Audiobook of the month is here! Even though it is a bit more like audiobook of the every six months recently. That is now due for a change however, as my days are affording me a little more time to listen to books as I womble about.
I always think that books are better in the autumn for some reason. Holiday reads are light and fun, but Autumn reads transport, mystify and inspire you. Murder is always better when it is cold out too; a crackling fire, a tin of Quality Street and a good old grisly murder mystery. This fact was the main motivation for me picking up The Invention of Murder by Judith Flanders.
The book traces Victorian Britain’s interest, verging on obsession, with real life crime and how the reporting of these cases and their subsequent portrayal in literature created the cannon of crime fiction we know today. Within the book infamous murder mysteries such as the Road Hill House murder, which was bought to the attention of modern audiences via the Suspicions of Mr Whicher, and of course Jack The Ripper are interspersed with lesser known cases, including the sweet shop poisoner of Brighton and a frankly disturbing number of domestic (i.e. wife) murders perpetrated by husbands.
The book is long, really long. It took me ages to get through. While the content is incredibly thorough and the compilation of so much original source material in one place undoubtedly useful, it does feel a little dry. The chapters move through the reign of Victoria chronologically, covering a murder at a time. The reader is given a description of the murder, an account of the court case and then the reporting of it. It is a little formulaic in places, to the point that (due to the annoying Audible chapter vs sections breakdown) I lost my place on many occasions and because I had literally no idea where I was in the narrative, had to go back over the same material multiple times (this also contributed to why it took quite so long to get through). I think this may be one of those books that merely fails work well in audio form. Without the text and photographs on front of you, the dialogue becomes a fairly monotonous stream of dates and newspaper quotes.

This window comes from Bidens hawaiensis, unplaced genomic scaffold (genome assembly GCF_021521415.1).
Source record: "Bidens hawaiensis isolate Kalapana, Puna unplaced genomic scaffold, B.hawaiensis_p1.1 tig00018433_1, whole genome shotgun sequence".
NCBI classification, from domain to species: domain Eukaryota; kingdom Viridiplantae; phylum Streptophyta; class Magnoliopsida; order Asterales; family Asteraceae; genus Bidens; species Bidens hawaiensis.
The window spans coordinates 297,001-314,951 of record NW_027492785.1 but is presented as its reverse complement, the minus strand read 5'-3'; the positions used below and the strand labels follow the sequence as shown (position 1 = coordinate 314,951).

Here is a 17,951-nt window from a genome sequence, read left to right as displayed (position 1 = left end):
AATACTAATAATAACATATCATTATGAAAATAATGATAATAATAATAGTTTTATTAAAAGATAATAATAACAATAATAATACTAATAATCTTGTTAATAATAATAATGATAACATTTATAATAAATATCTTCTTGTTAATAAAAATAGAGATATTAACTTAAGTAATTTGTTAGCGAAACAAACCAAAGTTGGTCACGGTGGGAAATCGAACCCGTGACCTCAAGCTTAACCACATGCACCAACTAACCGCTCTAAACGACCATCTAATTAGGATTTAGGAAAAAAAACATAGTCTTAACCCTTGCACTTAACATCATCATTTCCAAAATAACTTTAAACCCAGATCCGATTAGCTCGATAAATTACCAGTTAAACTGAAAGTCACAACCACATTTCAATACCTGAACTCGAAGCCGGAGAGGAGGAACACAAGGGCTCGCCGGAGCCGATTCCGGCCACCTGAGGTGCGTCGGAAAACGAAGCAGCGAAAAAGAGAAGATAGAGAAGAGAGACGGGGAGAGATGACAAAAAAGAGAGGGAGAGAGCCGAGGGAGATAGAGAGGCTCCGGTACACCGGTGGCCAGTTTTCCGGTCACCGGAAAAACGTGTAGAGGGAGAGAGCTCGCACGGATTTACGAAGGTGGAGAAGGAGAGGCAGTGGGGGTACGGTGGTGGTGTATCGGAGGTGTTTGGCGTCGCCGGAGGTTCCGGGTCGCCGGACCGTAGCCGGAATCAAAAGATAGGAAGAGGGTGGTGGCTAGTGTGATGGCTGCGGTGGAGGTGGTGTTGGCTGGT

The infuriating thing is that I found the content very interesting indeed, it was just the method with which it was fed to me that I found hard to swallow. Who wouldn’t find it interesting? There are tales of Burke and Hare, megalomaniac doctors feeling a cross the Atlantic on ocean liners, and scheme upon scheme of scoundrels bumping off the neighbours for the insurance monies. I don’t mean to be glib. I realise that these were real people who were cruelly killed, often by those closest to them. However the book focusses in part on the ture crimes, but more fully on the wealth of garish literature and theatre which resulted from them; the Pennybloods, the Victorian villains and the poor innocent maiden archetypes. Dickens, Wilde and Doyle were all as susceptible to the salacious goriness of the crimes they read about; Dicken’s most popular spoken word piece was Nancy’s murder, during which Dickens would apparently become almost manic with rage during his many public performances.
Of course as a reader you can’t help but compare the cultural zeitgeist of the Victorians to our own. The Victorians are characterised by a buttoned-up attitude towards sex (grossly inaccurate in my view) and a love of the gothic, the macabre and the scary. Well, just like ‘us’ then really? Our society loves an unsolved murder. We would never say so openly, that’s not polite. But we sure as heck print it in all of the papers, we discuss it when Granny calls for a catch-up and we certainly have our own personal judge and jury bellowing pronouncements whenever a potential suspect is paraded before us. There was nothing that extraordinary about the Victorian’s ‘invention’ of murder, they merely were the first to create a cultural art form from it.
Next time: A is for Arsenic by Kathryn Harkup